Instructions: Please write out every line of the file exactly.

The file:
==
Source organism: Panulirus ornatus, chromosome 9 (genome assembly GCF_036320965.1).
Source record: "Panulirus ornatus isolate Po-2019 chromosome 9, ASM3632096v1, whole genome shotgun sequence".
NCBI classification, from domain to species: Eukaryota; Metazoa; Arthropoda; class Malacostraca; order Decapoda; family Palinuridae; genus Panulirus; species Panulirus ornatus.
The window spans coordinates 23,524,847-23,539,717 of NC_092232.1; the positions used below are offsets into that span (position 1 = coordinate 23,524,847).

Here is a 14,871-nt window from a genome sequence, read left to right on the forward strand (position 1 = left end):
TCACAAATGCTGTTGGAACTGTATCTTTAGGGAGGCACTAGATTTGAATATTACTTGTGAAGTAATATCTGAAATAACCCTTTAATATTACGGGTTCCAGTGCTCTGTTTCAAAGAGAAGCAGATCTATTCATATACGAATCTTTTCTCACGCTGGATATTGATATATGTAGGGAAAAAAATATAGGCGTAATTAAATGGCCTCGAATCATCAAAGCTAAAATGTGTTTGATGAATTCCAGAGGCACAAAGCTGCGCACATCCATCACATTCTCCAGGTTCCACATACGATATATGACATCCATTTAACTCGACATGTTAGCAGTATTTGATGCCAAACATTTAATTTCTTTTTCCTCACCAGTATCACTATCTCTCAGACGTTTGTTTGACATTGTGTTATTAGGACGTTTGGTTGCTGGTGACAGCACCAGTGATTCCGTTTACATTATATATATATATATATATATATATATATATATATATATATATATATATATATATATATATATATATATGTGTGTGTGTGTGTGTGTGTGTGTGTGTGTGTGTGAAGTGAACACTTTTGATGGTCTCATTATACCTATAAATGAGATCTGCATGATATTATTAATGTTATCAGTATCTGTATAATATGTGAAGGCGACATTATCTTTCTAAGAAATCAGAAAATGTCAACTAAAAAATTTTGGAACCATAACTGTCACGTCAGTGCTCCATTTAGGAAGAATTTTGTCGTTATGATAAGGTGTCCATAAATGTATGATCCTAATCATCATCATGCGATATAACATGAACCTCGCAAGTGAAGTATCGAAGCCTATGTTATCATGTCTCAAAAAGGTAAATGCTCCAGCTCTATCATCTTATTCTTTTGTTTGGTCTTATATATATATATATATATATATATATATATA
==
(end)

Source organism: Panulirus ornatus, chromosome 9 (genome assembly GCF_036320965.1).
Source record: "Panulirus ornatus isolate Po-2019 chromosome 9, ASM3632096v1, whole genome shotgun sequence".
NCBI classification, from domain to species: Eukaryota; Metazoa; Arthropoda; class Malacostraca; order Decapoda; family Palinuridae; genus Panulirus; species Panulirus ornatus.
The window spans coordinates 23,524,847-23,539,717 of NC_092232.1; the positions used below are offsets into that span (position 1 = coordinate 23,524,847).

Here is a 14,871-nt window from a genome sequence, read left to right on the forward strand (position 1 = left end):
TCACAAATGCTGTTGGAACTGTATCTTTAGGGAGGCACTAGATTTGAATATTACTTGTGAAGTAATATCTGAAATAACCCTTTAATATTACGGGTTCCAGTGCTCTGTTTCAAAGAGAAGCAGATCTATTCATATACGAATCTTTTCTCACGCTGGATATTGATATATGTAGGGAAAAAAATATAGGCGTAATTAAATGGCCTCGAATCATCAAAGCTAAAATGTGTTTGATGAATTCCAGAGGCACAAAGCTGCGCACATCCATCACATTCTCCAGGTTCCACATACGATATATGACATCCATTTAACTCGACATGTTAGCAGTATTTGATGCCAAACATTTAATTTCTTTTTCCTCACCAGTATCACTATCTCTCAGACGTTTGTTTGACATTGTGTTATTAGGACGTTTGGTTGCTGGTGACAGCACCAGTGATTCCGTTTACATTATATATATATATATATATATATATATATATATATATATATATATATATATATATATATATATATATATGTGTGTGTGTGTGTGTGTGTGTGTGTGTGTGTGTGAAGTGAACACTTTTGATGGTCTCATTATACCTATAAATGAGATCTGCATGATATTATTAATGTTATCAGTATCTGTATAATATGTGAAGGCGACATTATCTTTCTAAGAAATCAGAAAATGTCAACTAAAAAATTTTGGAACCATAACTGTCACGTCAGTGCTCCATTTAGGAAGAATTTTGTCGTTATGATAAGGTGTCCATAAATGTATGATCCTAATCATCATCATGCGATATAACATGAACCTCGCAAGTGAAGTATCGAAGCCTATGTTATCATGTCTCAAAAAGGTAAATGCTCCAGCTCTATCATCTTATTCTTTTGTTTGGTCTTATATATATATATATATATATATATATATATA